Last post by Anakunda -
Hiyas, coz I'm quite disappointed that my audio gear otherwise can play from hires sources, but I can't make any difference of it, I'd like to have some idea where lays the perceptible threshold, and also where approximately is the true hi-res entry price level. I realize that it may be the ears or bad mastering that prevents to hear any difference, but given that ears and record are sufficient, I'd like to have a thought how should the most minimal setup look like, which not only reads high resolution, but also is able to "write" it, ie. it can in real render the added resolution. Can for example anybody post a sample of concrete setup where he's able to ABX 24bit PCM or DSD audio from standard resolution of the same source? (by standard I mean something like CD standard - 44100Hz/16b).

Last post by magicgoose -
If you do it correctly and if we ignore loss of precision (fixed size floating point is still fixed size floating point), then yes, it would do the same.

Last post by ziemek.z -
So if I FFT'd both channels of the signal, averaged coefficients and IFFT'd them, would it do the same as simply averaging both signals?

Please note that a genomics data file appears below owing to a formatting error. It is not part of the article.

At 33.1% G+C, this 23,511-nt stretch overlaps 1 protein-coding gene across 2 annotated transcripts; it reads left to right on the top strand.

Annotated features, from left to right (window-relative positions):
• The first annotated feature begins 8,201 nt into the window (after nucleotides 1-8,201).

Last post by ziemek.z -
OK... but how does it happen? FFT of zero: FREQ 0, AMPL 0, PHASE 0. Average of FFTs: FREQ freq, AMPL ampl, PHASE (phase1 + phase2) / 2 ...is that right?

The comment about a true FFT being a linear transform is true -- add an FFT (each) of two signals and the result will be the same as an FFT of the sum of the actual time domain originals.

The comment about a true FFT being a linear transform is true -- add an FFT (each) of two signals and the result will be the same as an FFT of the sum of the actual time domain originals.

WHAAAAAT? Let's assume we have a signal and an inverse of it. If we FFT both, we get same freqs and amps, but another phases (which doesn't matter while listening). However if we sum anticorrelated signals, we get NOTHING. LITERALLY NOTHING. FFT OF NOTHING IS NOTHING. How can be average of FFTs of something be equal to FFT of nothing?

Very easy. If you do it by the definition, that is, not ignoring phase information. Similar to how an average of 2 numbers may be zero.

The comment about a true FFT being a linear transform is true -- add an FFT (each) of two signals and the result will be the same as an FFT of the sum of the actual time domain originals.

WHAAAAAT? Let's assume we have a signal and an inverse of it. If we FFT both, we get same freqs and amps, but another phases (which doesn't matter while listening). However if we sum anticorrelated signals, we get NOTHING. LITERALLY NOTHING. FFT OF NOTHING IS NOTHING. How can be average of FFTs of something be equal to FFT of nothing?